The US won’t regulate this deadly, addictive antidepressant

Multiple states have banned tianeptine, but not the FDA. Here’s why the drug can be dangerous.
Red and white tianeptine antidepressant pills, which are unregulated by the FDA, on a hand on a red background
Tianeptine is sold in the US under many brand names, but typically the pills are red and white or just red. DepositPhotos

Tianeptine, also known as “gas station heroin,” is officially off the market—at least in Florida. The Sunshine State recently joined eight other US states (Alabama, Georgia, Indiana, Kentucky, Michigan, Mississippi, Ohio, and Tennessee) in forbidding sales of the over the counter pill, citing concerns for its high potential of abuse and addictive properties.

Florida’s attorney general issued an emergency ban in September after an increasing number of calls to the state’s Poison Control Center in the first half of 2023. A similar trend has been seen nationwide with 151 tianeptine poisoning cases in 2020. There are also reports of at least five fatal overdoses since the drug started being sold in the US. 

Tianeptine is still available at gas stations and convenience stores in 41 other states and is purchasable online. It’s up to individuals to know the dangers and avoid purchasing any related products. Here’s what you need to know.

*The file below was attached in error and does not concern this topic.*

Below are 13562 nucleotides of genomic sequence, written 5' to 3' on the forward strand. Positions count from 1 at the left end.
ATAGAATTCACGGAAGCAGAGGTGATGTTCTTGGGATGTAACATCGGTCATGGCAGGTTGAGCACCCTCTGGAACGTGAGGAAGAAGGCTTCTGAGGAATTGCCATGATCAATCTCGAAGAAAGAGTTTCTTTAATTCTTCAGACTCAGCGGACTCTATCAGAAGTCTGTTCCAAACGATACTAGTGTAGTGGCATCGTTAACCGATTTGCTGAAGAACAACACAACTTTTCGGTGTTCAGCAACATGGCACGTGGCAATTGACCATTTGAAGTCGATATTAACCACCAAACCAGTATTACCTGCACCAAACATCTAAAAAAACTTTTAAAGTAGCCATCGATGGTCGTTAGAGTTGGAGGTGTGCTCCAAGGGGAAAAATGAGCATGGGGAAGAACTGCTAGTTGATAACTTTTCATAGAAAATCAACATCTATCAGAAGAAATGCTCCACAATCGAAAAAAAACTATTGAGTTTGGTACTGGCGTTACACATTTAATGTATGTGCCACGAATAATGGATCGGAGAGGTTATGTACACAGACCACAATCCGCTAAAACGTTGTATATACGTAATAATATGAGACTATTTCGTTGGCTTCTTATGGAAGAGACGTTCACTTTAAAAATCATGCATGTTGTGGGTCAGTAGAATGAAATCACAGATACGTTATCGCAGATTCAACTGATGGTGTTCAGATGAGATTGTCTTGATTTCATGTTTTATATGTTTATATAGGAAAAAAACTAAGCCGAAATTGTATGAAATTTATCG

What is tianeptine?

Tianeptine is a non-prescription antidepressant that has become a popular method of getting high in the US in the past decade. It’s even been found in powder form in counterfeit pills of hydrocodone and oxycodone. Some products market dietary supplements containing tianeptine under the brand names Tianaa, Tianna Green, Tianna Red, Tianna White, and ZaZa. Kelly Johnson-Arbor, a medical toxicologist based in Washington D.C., says some vendors claim tianeptine can improve brain function, treat opioid addiction, and help with anxiety, “but there is minimal literature supporting the use of tianeptine for these conditions.” While it may have potential to help with irritable bowel syndrome and chronic pain in medical settings, the threat of addiction appear to outweigh the benefits.

The antidepressant works by increasing the effects of serotonin, which is nicknamed the “happy hormone” because of its role in mood and emotions. Low serotonin levels are linked to depressive symptoms; while tianptine’s exact mechanism is still debated, other antidepressants like selective serotonin reuptake inhibitors (SSRIs) prevent the hormone from being absorbed by cells to prolong related brain activity. 

Tianeptine is not approved for any kind of medical use by the US Food and Drug Administration (FDA). Because it’s unregulated and sold in dietary supplements, little is known on the purity, efficacy, or safety of each product. What’s more, the amount of active drug can vary by brand or even by pill.

“Its unregulated status in the US also increases the potential for abuse or misuse, as there are no standard dosing recommendations [here] for this drug,” says Johnson-Arbor.